This Is Who Is Really Destroying The Planet

Who is really destroying the planetWho is really destroying the planet? Fast fashionistas? Frequent travellers? Here, we call out those we think are the most culpable. And it might not be who you’d think

By Chere Di Boscio

We have been told now for decades that the planet is being destroyed by us.

By me.

By you.

Because we buy too much stuff. We use too much energy. We have too many kids.

As a result, we are expected to repent, in various ways.

For example, we should:

  • Pay (more) carbon taxes
  • Live in restricted ’15 minute cities’
  • Stop travelling abroad

And other measures, of course. In order to ‘save the planet’. Hmm…really?

It should go without saying that carbon taxes hurt the poorest people. That 15 minute cities are pretty much open air prisons. And that travelling abroad is not only life-enriching, but necessary for those with loved ones around the world.

Sure, each one of us has a negative impact on the environment. But here’s the thing.

Whatever we – even billions of us – do pales beside the impact of corporations and governmentsAnd these are the same entities demanding restrictions on our freedoms, and who will pocket the money we surrender to their carbon taxes.

But who is really destroying the planet? I’d argue it’s not you, it’s them. Here’s why.

The Impact Of Corporations & Governments

Governments and corporations destroy the planet in much more serious and much more damaging ways than we do.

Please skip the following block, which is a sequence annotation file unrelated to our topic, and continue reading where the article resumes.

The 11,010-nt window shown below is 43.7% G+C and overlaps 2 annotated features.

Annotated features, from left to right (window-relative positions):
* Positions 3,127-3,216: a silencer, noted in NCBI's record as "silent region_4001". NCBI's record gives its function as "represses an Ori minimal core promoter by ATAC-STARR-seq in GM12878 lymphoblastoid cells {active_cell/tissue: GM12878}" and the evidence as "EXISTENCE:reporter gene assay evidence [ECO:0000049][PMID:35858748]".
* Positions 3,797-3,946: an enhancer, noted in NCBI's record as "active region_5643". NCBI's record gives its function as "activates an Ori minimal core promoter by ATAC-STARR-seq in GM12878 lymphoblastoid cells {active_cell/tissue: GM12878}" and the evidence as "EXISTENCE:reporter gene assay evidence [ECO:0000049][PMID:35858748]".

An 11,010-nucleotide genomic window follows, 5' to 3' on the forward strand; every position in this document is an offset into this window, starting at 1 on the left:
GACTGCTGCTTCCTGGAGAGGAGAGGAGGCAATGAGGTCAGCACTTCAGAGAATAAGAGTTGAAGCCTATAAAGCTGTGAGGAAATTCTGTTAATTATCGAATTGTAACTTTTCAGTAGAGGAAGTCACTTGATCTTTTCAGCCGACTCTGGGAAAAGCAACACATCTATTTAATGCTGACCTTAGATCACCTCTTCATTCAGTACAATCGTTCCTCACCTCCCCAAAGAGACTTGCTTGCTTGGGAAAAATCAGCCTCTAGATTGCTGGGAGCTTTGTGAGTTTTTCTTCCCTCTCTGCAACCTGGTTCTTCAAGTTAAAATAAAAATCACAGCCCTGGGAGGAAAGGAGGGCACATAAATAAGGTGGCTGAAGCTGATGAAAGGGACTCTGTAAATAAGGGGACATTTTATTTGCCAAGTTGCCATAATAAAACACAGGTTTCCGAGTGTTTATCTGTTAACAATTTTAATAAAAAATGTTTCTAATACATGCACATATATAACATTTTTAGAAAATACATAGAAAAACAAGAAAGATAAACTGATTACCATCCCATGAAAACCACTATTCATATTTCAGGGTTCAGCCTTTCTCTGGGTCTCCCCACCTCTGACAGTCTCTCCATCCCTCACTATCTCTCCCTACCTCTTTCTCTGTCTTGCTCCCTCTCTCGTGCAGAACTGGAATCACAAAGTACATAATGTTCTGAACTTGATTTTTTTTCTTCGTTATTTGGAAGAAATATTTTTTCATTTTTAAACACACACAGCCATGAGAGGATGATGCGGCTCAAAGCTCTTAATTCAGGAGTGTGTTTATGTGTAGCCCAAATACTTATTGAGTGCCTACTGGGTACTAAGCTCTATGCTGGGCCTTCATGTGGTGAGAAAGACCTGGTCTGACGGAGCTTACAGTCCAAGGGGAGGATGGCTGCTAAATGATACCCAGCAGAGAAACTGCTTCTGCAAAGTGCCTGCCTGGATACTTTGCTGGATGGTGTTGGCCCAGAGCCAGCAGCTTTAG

Just to list but a few of their most heinous actions, they have:

  • Started wars pretty much continuously for a century
  • In some of those wars, they’ve dropped depleted uranium, which contaminates the Earth for generations.
  • Dropped and tested atomic bombs
  • Neglected to care for nuclear power plants, which have then caused meltdowns, with long-lasting impacts
  • Created unnecessary, multi-billion dollar projects like CERN, whose ecological footprint is simply monumental
  • Deliberately destroyed gas pipelines as a tactic of war, creating environmental disasters
  • Tested and launched many rockets and countless satellites. The result? Acid rain, ozone depletion, the death of wildlife, vegetation, pollution of soil and water, and more
  • Permitted the use of deadly chemicals on our food. These not only cause cancer in humans, but also destroy bees, birds and beneficial insects
  • Replaced refillable, recyclable glass bottles with plastic. Replaced paper bags to plastic. Started needlessly covering fresh food with plastic. And the consequences have been disastrous.

Who is really destroying the planet? Well, it seems the list of environmental crimes committed by governments and corporations is practically endless. Yet their main complaint about the general population – you and me – is about our over consumption.

But here’s the thing: we wouldn’t even consume so much if it weren’t for them!

Here’s why.

A Real Life Conspiracy

Want to hear about an actual, provable conspiracy?

It’s called the Phoebus cartel. Here’s what happened.

On January 15, 1925 in Geneva, makers of  incandescent light bulbs in the USA and Europe sat down and decided that an average of 2,500 working hours was just too long for the average bulb. These great working bulbs just weren’t generating enough profits. So, in order to sell more, they agreed to deliberately shorten the life of their bulbs to 1000 hours or under.